In my opinion, there are good and bad UPS units out there. I cannot make any comparisons from direct experience because I have used only the APC (American Power Conversion) units. My current ones are all of the Smart-UPS series. You can read about them at www.apc.com . The features that I like are:

    1.) If there is a brownout, it boosts the output by diddling a tap on its transformer to raise it instead of draining the battery. If the brownout is too deep, or if there is a blackout, it switches to battery. Similarly, if the voltage is too high, it diddles the tap to lower the output voltage. If the voltage goes too high, it switches to battery. This feature could be of value to you. Perhaps other brands of UPS also have this feature.

    2.) It contains noise filtering and surge protection circuitry. I suppose most other UPSs contain this too, but you should check. It also watches the input waveform, and if it is too noisy, it switches to battery. This may be of value to you.

    3.) When power is interrupted long enough for the UPS to shut down the load, when the power is restored, it delays a while before repowering the load. Thus, if the power line is flicking up and down, the load will not see it. If that is your problem, this feature is necessary for you. If you get a different UPS, be sure it has a feature like this.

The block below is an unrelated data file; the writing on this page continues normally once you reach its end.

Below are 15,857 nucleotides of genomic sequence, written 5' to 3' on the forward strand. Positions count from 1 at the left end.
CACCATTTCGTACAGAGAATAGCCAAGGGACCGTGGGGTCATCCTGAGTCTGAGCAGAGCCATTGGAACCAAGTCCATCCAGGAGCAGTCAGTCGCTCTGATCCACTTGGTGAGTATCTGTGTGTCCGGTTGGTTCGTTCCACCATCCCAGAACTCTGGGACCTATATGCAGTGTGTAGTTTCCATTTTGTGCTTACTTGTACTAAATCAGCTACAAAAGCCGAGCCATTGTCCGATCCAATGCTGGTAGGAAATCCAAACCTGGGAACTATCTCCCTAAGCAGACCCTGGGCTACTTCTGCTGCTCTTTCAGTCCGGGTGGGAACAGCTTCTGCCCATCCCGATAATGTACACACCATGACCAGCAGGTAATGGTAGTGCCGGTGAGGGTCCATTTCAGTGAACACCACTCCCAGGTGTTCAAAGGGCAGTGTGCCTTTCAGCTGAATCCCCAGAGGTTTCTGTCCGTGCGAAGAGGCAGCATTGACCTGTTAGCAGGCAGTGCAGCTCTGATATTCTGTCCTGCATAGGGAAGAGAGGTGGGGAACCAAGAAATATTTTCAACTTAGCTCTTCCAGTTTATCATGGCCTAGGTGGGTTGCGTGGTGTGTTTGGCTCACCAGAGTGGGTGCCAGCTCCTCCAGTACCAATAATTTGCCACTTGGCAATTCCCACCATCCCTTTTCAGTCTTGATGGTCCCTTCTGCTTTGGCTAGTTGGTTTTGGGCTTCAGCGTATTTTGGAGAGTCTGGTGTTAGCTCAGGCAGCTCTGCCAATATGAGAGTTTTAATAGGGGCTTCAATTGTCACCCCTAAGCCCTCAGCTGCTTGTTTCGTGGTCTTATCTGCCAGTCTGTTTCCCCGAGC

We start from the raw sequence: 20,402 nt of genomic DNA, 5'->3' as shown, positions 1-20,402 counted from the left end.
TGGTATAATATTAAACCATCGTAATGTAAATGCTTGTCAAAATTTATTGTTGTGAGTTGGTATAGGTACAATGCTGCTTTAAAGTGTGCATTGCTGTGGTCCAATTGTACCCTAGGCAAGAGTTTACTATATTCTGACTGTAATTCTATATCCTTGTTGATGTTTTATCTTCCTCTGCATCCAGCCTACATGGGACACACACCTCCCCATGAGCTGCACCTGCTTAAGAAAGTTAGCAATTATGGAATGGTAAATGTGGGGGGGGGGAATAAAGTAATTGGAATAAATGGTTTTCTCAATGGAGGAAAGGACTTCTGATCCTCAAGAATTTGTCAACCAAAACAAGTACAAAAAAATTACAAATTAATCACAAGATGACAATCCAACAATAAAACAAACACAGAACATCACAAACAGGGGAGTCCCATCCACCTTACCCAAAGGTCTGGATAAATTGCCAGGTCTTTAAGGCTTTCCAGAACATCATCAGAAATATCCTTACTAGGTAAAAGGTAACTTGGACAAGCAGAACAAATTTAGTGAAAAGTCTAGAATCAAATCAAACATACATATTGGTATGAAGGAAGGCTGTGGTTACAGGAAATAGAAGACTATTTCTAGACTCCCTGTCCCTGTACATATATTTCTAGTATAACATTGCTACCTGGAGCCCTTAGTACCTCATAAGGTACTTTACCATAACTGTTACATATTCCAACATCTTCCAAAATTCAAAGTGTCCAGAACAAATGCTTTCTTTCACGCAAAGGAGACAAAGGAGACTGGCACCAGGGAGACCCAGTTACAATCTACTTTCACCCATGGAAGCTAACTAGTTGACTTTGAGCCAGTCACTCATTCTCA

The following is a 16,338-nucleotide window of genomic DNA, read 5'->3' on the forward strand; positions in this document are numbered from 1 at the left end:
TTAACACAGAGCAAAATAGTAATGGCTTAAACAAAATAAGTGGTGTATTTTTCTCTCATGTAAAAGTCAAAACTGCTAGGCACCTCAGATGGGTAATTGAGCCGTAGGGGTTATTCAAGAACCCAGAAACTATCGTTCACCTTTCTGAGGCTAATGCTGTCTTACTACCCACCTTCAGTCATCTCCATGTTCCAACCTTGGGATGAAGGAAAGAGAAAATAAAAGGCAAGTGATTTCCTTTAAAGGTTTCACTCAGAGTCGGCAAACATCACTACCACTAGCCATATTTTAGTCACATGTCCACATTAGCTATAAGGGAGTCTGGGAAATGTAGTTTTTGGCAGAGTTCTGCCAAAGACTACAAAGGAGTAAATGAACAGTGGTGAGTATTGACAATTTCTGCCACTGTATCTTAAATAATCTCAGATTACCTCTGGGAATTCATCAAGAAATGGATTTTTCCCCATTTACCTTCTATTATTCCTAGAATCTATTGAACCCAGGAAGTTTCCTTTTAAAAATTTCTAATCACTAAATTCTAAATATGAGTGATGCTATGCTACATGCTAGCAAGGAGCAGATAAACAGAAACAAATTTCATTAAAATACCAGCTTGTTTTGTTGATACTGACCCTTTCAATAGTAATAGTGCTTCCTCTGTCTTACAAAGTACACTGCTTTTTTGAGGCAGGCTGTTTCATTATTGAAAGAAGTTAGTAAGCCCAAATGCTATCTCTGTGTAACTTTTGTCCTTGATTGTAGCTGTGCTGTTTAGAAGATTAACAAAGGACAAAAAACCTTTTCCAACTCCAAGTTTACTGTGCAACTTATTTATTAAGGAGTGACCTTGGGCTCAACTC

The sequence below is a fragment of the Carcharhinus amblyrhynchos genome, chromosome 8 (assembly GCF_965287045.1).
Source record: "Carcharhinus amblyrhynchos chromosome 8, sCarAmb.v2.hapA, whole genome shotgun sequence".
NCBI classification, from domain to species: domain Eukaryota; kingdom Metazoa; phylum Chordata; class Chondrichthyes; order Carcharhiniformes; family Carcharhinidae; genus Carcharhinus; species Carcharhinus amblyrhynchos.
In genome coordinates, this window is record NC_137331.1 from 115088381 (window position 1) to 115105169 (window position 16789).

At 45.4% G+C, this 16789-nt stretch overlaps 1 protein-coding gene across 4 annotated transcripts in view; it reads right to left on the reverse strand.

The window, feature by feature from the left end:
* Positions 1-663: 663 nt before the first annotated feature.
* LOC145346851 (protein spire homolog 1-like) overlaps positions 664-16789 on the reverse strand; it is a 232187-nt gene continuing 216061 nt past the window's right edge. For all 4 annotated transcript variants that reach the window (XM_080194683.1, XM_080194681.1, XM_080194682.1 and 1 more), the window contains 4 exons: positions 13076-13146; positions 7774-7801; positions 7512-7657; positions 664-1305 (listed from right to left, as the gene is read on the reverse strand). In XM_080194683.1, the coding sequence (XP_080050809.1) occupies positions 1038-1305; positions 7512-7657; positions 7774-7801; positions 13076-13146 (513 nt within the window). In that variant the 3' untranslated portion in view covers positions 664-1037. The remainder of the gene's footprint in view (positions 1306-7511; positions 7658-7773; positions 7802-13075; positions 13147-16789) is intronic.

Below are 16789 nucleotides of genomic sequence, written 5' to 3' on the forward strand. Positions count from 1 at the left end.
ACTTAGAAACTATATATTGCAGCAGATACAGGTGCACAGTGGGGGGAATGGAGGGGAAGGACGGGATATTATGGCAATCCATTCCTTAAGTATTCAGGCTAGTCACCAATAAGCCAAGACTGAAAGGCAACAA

4.) Most (if not all) Smart-UPS units produce sine-wave output. I do not know about your hot water heater, but I would expect motors like this and suppose they might run hotter with other waveforms. Cheaper UPS units put out square waves or a stepped approximation to a sine wave. I would hesitate to run a motor with those. So check for this too.

    One thing I did, when I got my new boiler with electronics instead of just relays, was to have a "whole house" surge protector installed in my power panel. It will not protect for everything, but it will clip off the peaks of things. Mine is a Square D QO2175SB secondary surge arrestor. Of course, it works only in their Series QO power panels, but you can probably get something similar for whatever you have.